Countries with lower mortality rates demonstrated more generosity among their residents.

Whether you're surprising a friend with a bouquet of flowers or gifting generously during the holiday season, there's no denying that it feels good to make someone you love happy. A new study published in the journal PNAS (Proceedings of the National Academy of Sciences of the United States of America) now suggests that those who share more of their wealth also live longer. The team of researchers—led by Fanny Kluge and Tobias Vogt—found a strong relationship between a society's generosity and the average life expectancy of its members.

Friends hugging
Credit: Caiaimage/Trevor Adeline/Getty

In the study, researchers used data from 34 different countries from the National Transfer Accounts project to assess how resources were redistributed. They found that in South America, people share more than 60 percent of their average life income with others. The mortality rates are lower there than in sub-Saharan Africa, but higher than in western Europe, Australia, Japan, and Taiwan.

By contrast, France and Japan are two countries with the lowest mortality rates of all the countries studied. There, the average citizen shares between 68 and 69 percent of their lifetime income. "What I find particularly interesting is that the relationship between generosity and lifetime income that we described does not depend on whether the benefits come from the state or from the wider family," says Fanny Kluge.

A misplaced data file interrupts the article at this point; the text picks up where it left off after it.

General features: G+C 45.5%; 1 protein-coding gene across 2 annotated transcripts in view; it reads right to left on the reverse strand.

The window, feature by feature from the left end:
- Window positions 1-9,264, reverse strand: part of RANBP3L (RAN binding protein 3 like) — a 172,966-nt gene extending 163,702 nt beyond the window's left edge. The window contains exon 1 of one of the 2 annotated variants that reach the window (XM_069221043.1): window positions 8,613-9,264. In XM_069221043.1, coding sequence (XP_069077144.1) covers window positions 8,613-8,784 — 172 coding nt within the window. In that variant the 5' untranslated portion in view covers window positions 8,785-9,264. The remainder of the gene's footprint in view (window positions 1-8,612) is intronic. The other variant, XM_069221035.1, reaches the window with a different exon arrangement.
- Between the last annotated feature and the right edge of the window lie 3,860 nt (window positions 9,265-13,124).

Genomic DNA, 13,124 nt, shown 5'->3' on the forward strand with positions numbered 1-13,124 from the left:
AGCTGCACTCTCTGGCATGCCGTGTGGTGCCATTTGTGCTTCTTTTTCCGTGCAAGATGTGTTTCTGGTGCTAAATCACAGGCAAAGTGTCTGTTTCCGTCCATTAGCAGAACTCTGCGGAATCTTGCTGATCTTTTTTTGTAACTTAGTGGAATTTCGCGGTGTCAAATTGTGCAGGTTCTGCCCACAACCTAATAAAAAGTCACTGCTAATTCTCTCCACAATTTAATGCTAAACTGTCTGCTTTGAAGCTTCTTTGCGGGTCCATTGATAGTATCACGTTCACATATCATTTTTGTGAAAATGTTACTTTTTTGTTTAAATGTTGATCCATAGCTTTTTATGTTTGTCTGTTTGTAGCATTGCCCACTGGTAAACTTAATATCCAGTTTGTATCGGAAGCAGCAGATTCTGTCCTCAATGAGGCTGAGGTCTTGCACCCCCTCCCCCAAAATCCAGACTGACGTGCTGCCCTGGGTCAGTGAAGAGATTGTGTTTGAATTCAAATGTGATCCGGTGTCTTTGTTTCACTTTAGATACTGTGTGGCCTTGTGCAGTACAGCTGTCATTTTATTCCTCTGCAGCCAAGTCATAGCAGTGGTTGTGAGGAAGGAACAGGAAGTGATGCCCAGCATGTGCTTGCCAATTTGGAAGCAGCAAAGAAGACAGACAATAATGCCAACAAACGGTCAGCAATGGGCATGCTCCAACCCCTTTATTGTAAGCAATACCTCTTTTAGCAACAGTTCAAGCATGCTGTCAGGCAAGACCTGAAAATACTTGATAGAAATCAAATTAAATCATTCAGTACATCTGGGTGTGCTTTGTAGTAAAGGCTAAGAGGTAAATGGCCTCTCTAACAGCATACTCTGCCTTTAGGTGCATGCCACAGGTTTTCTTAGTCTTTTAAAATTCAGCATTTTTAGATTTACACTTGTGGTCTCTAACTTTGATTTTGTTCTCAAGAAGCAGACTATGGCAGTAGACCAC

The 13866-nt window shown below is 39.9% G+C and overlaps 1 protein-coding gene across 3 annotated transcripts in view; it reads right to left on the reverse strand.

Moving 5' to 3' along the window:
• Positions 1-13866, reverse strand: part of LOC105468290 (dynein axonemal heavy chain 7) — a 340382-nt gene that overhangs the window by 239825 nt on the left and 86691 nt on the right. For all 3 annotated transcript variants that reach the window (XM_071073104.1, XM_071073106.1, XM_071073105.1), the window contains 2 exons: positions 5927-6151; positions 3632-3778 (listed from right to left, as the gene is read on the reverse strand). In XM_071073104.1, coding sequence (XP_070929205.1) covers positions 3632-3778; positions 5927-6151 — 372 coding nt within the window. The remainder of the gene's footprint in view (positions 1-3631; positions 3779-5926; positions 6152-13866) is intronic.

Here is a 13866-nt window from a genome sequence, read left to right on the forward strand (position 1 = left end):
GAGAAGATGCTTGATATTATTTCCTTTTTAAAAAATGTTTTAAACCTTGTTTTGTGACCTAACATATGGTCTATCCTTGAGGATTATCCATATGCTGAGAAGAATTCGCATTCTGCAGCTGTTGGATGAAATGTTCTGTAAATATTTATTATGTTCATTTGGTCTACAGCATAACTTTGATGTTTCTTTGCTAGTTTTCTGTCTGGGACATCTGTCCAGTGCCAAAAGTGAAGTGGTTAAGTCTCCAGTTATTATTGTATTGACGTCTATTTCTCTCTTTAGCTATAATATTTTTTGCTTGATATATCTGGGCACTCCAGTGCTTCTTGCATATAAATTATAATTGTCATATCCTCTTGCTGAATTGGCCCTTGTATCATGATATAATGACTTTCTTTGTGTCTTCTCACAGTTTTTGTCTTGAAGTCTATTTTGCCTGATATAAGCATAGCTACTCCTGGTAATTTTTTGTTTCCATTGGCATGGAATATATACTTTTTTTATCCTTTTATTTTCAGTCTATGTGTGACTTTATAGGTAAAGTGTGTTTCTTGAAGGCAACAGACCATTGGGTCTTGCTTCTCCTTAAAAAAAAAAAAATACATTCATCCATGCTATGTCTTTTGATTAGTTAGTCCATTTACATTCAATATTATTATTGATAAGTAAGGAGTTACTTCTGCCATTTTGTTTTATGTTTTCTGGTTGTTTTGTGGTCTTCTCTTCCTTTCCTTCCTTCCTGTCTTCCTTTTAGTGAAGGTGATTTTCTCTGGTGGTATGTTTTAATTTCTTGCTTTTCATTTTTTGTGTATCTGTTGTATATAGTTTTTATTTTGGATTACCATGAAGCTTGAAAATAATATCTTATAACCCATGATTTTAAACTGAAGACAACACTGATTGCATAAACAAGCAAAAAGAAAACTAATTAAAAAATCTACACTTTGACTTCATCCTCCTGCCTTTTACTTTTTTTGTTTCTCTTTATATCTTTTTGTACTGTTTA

This isn't the first study that has studied the correlation between generosity and mortality rates. A 2010 study conducted by Brigham Young University found that survival rates were 50 percent greater for those with stronger social relationships compared to those with lesser or no social bonds. Whether you're sharing your income by tipping generously at a restaurant or bar, donating to a cause that you're passionate about, or buying a friend a special gift, your generosity may just pay off in the long run.


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